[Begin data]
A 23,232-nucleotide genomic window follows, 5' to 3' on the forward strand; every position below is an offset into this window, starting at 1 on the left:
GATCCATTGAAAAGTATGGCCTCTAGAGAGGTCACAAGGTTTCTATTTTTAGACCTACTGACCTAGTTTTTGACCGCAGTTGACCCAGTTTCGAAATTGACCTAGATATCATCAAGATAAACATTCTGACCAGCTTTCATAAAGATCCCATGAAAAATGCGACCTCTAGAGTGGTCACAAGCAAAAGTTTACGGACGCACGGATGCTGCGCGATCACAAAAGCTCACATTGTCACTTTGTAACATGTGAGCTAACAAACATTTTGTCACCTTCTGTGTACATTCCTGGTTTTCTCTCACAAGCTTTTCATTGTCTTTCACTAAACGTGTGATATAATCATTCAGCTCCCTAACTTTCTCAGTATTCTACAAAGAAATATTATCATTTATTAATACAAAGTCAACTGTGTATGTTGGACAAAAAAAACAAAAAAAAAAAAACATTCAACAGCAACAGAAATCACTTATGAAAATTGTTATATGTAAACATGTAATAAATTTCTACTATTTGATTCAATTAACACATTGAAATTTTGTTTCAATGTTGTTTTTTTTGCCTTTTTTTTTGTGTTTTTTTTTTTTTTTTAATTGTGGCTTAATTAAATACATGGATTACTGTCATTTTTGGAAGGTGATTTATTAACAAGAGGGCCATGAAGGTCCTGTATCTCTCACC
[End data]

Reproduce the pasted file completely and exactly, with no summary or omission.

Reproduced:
A 23,232-nucleotide genomic window follows, 5' to 3' on the forward strand; every position below is an offset into this window, starting at 1 on the left:
GATCCATTGAAAAGTATGGCCTCTAGAGAGGTCACAAGGTTTCTATTTTTAGACCTACTGACCTAGTTTTTGACCGCAGTTGACCCAGTTTCGAAATTGACCTAGATATCATCAAGATAAACATTCTGACCAGCTTTCATAAAGATCCCATGAAAAATGCGACCTCTAGAGTGGTCACAAGCAAAAGTTTACGGACGCACGGATGCTGCGCGATCACAAAAGCTCACATTGTCACTTTGTAACATGTGAGCTAACAAACATTTTGTCACCTTCTGTGTACATTCCTGGTTTTCTCTCACAAGCTTTTCATTGTCTTTCACTAAACGTGTGATATAATCATTCAGCTCCCTAACTTTCTCAGTATTCTACAAAGAAATATTATCATTTATTAATACAAAGTCAACTGTGTATGTTGGACAAAAAAAACAAAAAAAAAAAAACATTCAACAGCAACAGAAATCACTTATGAAAATTGTTATATGTAAACATGTAATAAATTTCTACTATTTGATTCAATTAACACATTGAAATTTTGTTTCAATGTTGTTTTTTTTGCCTTTTTTTTTGTGTTTTTTTTTTTTTTTTAATTGTGGCTTAATTAAATACATGGATTACTGTCATTTTTGGAAGGTGATTTATTAACAAGAGGGCCATGAAGGTCCTGTATCTCTCACC